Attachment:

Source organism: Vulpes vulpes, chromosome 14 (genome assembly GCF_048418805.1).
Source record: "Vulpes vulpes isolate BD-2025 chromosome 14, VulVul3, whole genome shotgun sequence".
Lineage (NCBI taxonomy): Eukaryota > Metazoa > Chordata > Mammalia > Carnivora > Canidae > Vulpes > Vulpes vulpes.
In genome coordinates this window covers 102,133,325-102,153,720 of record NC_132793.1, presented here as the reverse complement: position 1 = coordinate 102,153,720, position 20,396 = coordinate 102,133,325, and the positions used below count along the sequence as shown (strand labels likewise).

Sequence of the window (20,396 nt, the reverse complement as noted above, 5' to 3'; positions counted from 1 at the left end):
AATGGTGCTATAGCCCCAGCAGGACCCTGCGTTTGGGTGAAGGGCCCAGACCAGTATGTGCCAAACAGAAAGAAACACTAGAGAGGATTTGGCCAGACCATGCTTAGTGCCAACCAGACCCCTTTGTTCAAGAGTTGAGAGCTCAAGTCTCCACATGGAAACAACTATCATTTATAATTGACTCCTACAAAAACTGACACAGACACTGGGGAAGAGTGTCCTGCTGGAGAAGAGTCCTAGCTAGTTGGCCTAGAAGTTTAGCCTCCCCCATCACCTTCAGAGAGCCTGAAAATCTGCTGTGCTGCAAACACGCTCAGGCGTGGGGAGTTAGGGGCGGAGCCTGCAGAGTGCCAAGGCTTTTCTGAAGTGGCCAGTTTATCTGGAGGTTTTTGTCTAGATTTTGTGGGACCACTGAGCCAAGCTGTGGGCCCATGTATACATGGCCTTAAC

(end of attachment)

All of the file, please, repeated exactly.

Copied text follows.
Source organism: Vulpes vulpes, chromosome 14 (genome assembly GCF_048418805.1).
Source record: "Vulpes vulpes isolate BD-2025 chromosome 14, VulVul3, whole genome shotgun sequence".
Lineage (NCBI taxonomy): Eukaryota > Metazoa > Chordata > Mammalia > Carnivora > Canidae > Vulpes > Vulpes vulpes.
In genome coordinates this window covers 102,133,325-102,153,720 of record NC_132793.1, presented here as the reverse complement: position 1 = coordinate 102,153,720, position 20,396 = coordinate 102,133,325, and the positions used below count along the sequence as shown (strand labels likewise).

Sequence of the window (20,396 nt, the reverse complement as noted above, 5' to 3'; positions counted from 1 at the left end):
AATGGTGCTATAGCCCCAGCAGGACCCTGCGTTTGGGTGAAGGGCCCAGACCAGTATGTGCCAAACAGAAAGAAACACTAGAGAGGATTTGGCCAGACCATGCTTAGTGCCAACCAGACCCCTTTGTTCAAGAGTTGAGAGCTCAAGTCTCCACATGGAAACAACTATCATTTATAATTGACTCCTACAAAAACTGACACAGACACTGGGGAAGAGTGTCCTGCTGGAGAAGAGTCCTAGCTAGTTGGCCTAGAAGTTTAGCCTCCCCCATCACCTTCAGAGAGCCTGAAAATCTGCTGTGCTGCAAACACGCTCAGGCGTGGGGAGTTAGGGGCGGAGCCTGCAGAGTGCCAAGGCTTTTCTGAAGTGGCCAGTTTATCTGGAGGTTTTTGTCTAGATTTTGTGGGACCACTGAGCCAAGCTGTGGGCCCATGTATACATGGCCTTAAC